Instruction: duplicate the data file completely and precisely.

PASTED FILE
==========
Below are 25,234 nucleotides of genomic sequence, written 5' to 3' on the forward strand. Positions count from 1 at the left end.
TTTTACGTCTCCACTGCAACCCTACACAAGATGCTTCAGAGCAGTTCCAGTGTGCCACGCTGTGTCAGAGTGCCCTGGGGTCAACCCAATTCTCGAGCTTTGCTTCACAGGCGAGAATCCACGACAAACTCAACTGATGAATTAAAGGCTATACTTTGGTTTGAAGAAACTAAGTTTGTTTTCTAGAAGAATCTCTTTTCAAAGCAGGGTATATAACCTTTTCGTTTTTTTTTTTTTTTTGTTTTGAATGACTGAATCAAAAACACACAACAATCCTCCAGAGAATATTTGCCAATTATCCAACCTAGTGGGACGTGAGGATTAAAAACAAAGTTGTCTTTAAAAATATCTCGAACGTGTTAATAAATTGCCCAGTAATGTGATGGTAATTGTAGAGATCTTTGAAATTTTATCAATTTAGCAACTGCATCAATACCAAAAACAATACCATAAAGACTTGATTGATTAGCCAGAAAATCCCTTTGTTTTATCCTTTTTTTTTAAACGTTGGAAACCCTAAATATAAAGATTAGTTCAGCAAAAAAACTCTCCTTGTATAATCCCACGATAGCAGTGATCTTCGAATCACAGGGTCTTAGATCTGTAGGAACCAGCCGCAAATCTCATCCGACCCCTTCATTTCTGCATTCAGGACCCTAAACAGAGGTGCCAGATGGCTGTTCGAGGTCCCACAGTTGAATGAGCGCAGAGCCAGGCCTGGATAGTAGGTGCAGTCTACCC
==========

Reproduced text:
Below are 25,234 nucleotides of genomic sequence, written 5' to 3' on the forward strand. Positions count from 1 at the left end.
TTTTACGTCTCCACTGCAACCCTACACAAGATGCTTCAGAGCAGTTCCAGTGTGCCACGCTGTGTCAGAGTGCCCTGGGGTCAACCCAATTCTCGAGCTTTGCTTCACAGGCGAGAATCCACGACAAACTCAACTGATGAATTAAAGGCTATACTTTGGTTTGAAGAAACTAAGTTTGTTTTCTAGAAGAATCTCTTTTCAAAGCAGGGTATATAACCTTTTCGTTTTTTTTTTTTTTTTGTTTTGAATGACTGAATCAAAAACACACAACAATCCTCCAGAGAATATTTGCCAATTATCCAACCTAGTGGGACGTGAGGATTAAAAACAAAGTTGTCTTTAAAAATATCTCGAACGTGTTAATAAATTGCCCAGTAATGTGATGGTAATTGTAGAGATCTTTGAAATTTTATCAATTTAGCAACTGCATCAATACCAAAAACAATACCATAAAGACTTGATTGATTAGCCAGAAAATCCCTTTGTTTTATCCTTTTTTTTTAAACGTTGGAAACCCTAAATATAAAGATTAGTTCAGCAAAAAAACTCTCCTTGTATAATCCCACGATAGCAGTGATCTTCGAATCACAGGGTCTTAGATCTGTAGGAACCAGCCGCAAATCTCATCCGACCCCTTCATTTCTGCATTCAGGACCCTAAACAGAGGTGCCAGATGGCTGTTCGAGGTCCCACAGTTGAATGAGCGCAGAGCCAGGCCTGGATAGTAGGTGCAGTCTACCC